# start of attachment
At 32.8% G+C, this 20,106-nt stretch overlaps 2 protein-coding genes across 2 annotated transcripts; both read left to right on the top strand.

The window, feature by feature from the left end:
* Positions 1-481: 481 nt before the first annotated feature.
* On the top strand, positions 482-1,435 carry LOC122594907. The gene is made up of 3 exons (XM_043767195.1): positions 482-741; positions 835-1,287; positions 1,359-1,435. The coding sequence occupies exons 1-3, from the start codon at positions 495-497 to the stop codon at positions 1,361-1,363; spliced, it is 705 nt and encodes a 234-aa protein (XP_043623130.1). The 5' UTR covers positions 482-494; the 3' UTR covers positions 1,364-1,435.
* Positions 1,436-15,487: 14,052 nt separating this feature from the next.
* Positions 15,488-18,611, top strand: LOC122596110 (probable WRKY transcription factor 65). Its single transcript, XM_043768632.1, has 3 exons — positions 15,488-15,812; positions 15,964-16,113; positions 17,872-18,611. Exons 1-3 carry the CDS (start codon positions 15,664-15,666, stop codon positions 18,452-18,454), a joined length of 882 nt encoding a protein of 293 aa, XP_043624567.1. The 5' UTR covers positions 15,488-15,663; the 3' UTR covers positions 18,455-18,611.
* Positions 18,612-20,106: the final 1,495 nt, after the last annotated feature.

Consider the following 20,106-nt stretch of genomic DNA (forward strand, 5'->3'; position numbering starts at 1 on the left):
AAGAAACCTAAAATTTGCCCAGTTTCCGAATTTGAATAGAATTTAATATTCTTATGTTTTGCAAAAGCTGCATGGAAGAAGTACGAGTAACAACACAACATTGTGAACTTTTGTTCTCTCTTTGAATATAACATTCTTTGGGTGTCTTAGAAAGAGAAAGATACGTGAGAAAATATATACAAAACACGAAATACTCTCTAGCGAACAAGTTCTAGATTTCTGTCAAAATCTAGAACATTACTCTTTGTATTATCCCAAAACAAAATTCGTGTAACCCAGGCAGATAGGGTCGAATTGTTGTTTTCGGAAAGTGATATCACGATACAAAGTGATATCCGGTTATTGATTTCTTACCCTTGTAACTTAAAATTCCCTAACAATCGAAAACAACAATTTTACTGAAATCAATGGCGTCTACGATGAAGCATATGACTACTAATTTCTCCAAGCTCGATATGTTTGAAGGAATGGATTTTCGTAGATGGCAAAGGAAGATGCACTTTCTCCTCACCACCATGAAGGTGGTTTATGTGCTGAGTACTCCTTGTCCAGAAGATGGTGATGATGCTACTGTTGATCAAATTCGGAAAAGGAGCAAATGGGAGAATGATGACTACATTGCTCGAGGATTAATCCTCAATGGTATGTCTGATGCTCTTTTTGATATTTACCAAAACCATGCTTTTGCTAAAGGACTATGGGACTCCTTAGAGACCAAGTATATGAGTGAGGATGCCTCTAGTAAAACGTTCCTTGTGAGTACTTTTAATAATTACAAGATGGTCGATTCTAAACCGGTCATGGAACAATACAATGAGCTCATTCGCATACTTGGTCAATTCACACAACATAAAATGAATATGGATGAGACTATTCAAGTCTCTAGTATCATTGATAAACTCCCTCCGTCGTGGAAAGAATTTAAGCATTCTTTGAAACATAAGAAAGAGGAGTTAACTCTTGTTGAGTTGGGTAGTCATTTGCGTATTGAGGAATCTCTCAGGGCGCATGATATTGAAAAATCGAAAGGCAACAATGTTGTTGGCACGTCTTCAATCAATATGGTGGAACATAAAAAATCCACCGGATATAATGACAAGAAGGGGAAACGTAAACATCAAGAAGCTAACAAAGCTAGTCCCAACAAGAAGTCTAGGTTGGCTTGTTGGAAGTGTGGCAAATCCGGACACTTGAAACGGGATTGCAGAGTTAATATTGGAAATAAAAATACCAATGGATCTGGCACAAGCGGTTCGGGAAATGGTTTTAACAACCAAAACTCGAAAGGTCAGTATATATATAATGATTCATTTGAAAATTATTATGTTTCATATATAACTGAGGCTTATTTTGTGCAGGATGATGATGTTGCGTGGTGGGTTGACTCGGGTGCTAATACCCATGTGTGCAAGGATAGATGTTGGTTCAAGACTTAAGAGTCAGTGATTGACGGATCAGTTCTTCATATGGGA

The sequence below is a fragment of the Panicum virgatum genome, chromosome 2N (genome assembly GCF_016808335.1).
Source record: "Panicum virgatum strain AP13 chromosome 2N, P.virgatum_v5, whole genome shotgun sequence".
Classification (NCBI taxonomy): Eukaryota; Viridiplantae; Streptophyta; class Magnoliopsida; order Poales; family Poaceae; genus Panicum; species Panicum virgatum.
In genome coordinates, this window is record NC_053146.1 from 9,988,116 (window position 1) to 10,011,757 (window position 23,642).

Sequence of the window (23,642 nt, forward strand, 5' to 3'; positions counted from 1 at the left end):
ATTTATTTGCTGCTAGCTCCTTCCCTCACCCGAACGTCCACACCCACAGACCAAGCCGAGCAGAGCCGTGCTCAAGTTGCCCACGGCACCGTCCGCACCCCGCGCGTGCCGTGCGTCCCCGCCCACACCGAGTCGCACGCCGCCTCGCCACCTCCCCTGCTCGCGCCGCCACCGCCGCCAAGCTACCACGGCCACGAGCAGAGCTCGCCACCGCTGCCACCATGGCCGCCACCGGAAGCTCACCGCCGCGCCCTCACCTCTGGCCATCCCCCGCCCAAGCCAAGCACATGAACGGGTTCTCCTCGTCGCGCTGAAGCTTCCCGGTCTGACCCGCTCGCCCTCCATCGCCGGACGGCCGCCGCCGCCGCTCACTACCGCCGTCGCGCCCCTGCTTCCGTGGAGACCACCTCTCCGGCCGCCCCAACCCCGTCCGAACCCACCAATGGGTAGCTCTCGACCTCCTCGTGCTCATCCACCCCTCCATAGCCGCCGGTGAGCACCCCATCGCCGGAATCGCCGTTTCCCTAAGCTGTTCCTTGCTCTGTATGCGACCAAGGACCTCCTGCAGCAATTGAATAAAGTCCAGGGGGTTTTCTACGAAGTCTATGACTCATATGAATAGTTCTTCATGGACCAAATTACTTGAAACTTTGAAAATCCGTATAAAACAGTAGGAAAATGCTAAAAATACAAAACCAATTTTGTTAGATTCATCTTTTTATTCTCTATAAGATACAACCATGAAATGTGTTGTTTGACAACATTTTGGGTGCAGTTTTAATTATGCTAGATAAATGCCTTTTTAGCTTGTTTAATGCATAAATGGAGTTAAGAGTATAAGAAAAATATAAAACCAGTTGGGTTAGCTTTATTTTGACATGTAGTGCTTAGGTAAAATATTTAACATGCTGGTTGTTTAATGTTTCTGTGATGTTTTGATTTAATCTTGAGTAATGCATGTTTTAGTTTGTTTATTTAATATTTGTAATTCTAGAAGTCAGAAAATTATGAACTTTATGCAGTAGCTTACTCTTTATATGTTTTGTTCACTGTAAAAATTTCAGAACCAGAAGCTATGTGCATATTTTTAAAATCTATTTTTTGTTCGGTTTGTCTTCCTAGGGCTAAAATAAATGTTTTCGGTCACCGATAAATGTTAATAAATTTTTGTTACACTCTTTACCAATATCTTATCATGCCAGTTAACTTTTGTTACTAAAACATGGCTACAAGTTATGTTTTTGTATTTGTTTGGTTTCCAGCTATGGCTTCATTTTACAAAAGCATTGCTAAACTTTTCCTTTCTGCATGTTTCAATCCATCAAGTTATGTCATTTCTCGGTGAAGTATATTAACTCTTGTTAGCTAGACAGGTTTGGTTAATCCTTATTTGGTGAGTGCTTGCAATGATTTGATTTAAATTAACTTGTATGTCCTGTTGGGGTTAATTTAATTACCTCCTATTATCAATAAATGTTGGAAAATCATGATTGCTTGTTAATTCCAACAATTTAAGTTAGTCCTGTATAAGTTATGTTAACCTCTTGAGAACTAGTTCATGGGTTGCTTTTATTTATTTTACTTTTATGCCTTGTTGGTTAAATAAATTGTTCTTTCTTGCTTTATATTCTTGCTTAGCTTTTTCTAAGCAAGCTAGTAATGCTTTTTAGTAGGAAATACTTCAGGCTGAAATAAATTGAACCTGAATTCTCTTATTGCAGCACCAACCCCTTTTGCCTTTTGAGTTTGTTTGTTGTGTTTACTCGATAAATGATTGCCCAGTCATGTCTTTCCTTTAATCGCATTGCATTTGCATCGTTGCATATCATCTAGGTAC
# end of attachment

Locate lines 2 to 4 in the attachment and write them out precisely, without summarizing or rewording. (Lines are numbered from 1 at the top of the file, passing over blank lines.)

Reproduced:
The window, feature by feature from the left end:
* Positions 1-481: 481 nt before the first annotated feature.
* On the top strand, positions 482-1,435 carry LOC122594907. The gene is made up of 3 exons (XM_043767195.1): positions 482-741; positions 835-1,287; positions 1,359-1,435. The coding sequence occupies exons 1-3, from the start codon at positions 495-497 to the stop codon at positions 1,361-1,363; spliced, it is 705 nt and encodes a 234-aa protein (XP_043623130.1). The 5' UTR covers positions 482-494; the 3' UTR covers positions 1,364-1,435.